6 October 2017

Maria Bertilla Boscardin – wartime nurse

Brave nun was prepared to die caring for others

A depiction of Maria Bertilla Boscardin from Catholic Church literature
A depiction of Maria Bertilla Boscardin
from Catholic Church literature
Maria Bertilla Boscardin, a nun who was canonised for her devoted nursing of sick children and air raid victims in the First World War, was born on this day in 1888 in Brendola, a small town in the Veneto.

She was beatified by Pope Pius XII in 1952, just 30 years after she died, and made a saint by Pope John XXIII nine years later.

It was one of the quicker canonisations of modern history. Sometimes many decades or even hundreds of years pass before a person’s life is recognised with sainthood. 

Boscardin’s came so swiftly that relatives and some of the patients she cared for were present at her canonisation ceremony. Indeed, her father, Angelo, was asked to provide testimony during the beatification process.

Born into a peasant family, who knew her as Annette, her life in Brendola, which is about 15km (9 miles) southwest of Vicenza, was tough.  She was seen as rather a slow-witted child, mocked by her peers and unkindly nicknamed ‘the goose’ even by the local priest. Her father, a drunkard, was often abusive and violent.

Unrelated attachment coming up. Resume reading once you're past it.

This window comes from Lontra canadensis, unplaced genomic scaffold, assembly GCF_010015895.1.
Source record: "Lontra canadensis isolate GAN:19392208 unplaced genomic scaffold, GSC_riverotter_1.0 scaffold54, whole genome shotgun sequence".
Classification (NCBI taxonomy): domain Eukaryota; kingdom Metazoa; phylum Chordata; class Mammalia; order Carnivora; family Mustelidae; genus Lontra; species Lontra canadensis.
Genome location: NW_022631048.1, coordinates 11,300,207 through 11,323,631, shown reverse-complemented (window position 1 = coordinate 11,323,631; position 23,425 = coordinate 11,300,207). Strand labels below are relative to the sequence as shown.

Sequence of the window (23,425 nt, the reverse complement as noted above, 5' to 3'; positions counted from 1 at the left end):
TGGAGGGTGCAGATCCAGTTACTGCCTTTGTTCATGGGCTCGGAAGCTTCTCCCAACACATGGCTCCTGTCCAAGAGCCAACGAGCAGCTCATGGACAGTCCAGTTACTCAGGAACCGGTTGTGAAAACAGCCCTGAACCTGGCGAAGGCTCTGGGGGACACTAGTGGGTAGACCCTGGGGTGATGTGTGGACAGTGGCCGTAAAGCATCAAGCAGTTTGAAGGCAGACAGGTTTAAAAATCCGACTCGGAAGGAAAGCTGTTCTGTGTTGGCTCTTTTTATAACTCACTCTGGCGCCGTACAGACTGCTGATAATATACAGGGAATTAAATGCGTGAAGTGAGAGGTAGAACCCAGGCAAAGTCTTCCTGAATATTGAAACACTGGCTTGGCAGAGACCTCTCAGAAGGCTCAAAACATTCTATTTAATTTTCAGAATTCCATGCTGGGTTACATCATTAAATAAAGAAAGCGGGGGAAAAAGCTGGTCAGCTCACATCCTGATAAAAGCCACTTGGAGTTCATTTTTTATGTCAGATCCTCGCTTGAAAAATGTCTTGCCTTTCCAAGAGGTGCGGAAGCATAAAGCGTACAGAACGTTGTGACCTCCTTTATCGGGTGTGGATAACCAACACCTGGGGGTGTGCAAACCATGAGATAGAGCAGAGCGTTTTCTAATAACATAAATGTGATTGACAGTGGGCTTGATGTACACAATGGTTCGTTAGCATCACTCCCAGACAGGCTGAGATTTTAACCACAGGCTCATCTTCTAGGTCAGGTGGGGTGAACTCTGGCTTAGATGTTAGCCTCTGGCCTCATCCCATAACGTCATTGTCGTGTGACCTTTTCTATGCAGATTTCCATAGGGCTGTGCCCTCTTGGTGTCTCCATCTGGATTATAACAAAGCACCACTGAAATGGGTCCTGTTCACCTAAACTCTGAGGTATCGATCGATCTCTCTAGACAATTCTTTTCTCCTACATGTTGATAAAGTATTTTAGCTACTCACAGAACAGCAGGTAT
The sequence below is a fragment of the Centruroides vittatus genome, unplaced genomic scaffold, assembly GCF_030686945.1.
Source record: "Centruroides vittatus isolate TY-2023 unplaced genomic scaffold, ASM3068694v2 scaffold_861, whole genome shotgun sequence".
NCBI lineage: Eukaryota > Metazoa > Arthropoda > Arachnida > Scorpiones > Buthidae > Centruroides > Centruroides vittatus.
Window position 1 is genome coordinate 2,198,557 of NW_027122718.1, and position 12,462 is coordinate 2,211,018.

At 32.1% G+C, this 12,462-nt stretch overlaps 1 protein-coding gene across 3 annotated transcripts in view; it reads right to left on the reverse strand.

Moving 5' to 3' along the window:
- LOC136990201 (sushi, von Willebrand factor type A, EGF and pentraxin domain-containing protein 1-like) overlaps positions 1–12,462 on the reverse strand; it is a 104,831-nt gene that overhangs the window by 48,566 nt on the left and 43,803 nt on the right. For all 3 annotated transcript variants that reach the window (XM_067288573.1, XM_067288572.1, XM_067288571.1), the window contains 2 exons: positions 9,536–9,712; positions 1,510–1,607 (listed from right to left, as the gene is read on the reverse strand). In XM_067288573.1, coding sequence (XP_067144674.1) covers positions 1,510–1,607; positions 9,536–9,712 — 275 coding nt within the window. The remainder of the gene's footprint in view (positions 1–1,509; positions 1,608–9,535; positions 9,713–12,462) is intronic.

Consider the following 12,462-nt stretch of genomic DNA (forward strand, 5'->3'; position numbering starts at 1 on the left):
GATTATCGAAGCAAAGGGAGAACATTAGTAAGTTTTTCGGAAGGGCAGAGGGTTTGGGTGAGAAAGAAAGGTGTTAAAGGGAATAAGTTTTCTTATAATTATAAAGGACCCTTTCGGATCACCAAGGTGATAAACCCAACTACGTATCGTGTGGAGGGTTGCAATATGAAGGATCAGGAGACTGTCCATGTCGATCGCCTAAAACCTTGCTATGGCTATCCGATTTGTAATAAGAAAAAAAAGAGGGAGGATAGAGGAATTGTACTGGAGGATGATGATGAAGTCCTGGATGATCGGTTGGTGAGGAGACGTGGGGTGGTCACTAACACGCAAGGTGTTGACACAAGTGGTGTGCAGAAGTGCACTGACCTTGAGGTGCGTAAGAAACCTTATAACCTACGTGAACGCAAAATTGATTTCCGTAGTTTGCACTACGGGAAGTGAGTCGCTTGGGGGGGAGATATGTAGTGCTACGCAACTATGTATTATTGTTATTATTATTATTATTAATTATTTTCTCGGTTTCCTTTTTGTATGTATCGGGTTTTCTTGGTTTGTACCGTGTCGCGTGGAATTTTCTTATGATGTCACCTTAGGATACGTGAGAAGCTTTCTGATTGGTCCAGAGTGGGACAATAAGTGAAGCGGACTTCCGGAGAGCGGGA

She wanted to become educated but her attendance at school was at times only sporadic because her family required her to work.

Her ambition to become a nun was in part to escape from this unhappy childhood.  She was turned down by the first order to which she applied but the Sisters of St Dorothy in Vicenza admitted her to their convent, assigning her the religious name Maria Bertilla.

After a tough upbringing, Maria found her calling as a carer for sick children
After a tough upbringing, Maria found her
calling as a carer for sick children
Her first job was at the order’s large charity hospital in Treviso, where she worked in the kitchen, peeling potatoes.  What she is said to have told the novice-mistress of the convent indicated that she had very low self-esteem but she asked for their help to become a better person.

She found her calling after being assigned to work with the children being treated at the hospital, many of whom were suffering from diptheria, and needed constant attention.

One of the doctors at Treviso later testified that many of the children, separated from their families for the first time, arrived at the hospital so agitated that they would cry constantly for several days.

But Sister Bertilla, he recalled, “succeeded in rapidly becoming a mother to them all. After two or three hours the child, who was desperate, clung to her, calmly, as to his mother and followed her wherever she went.”

When the First World War spread to Italy in 1915, Bertilla vowed she would make the ultimate sacrifice, if necessary, to care for the wounded.  An entry in her diary read: ‘Here I am, Lord, to do according to your will, under whatever aspect it presents itself, let it be life, death or terror.'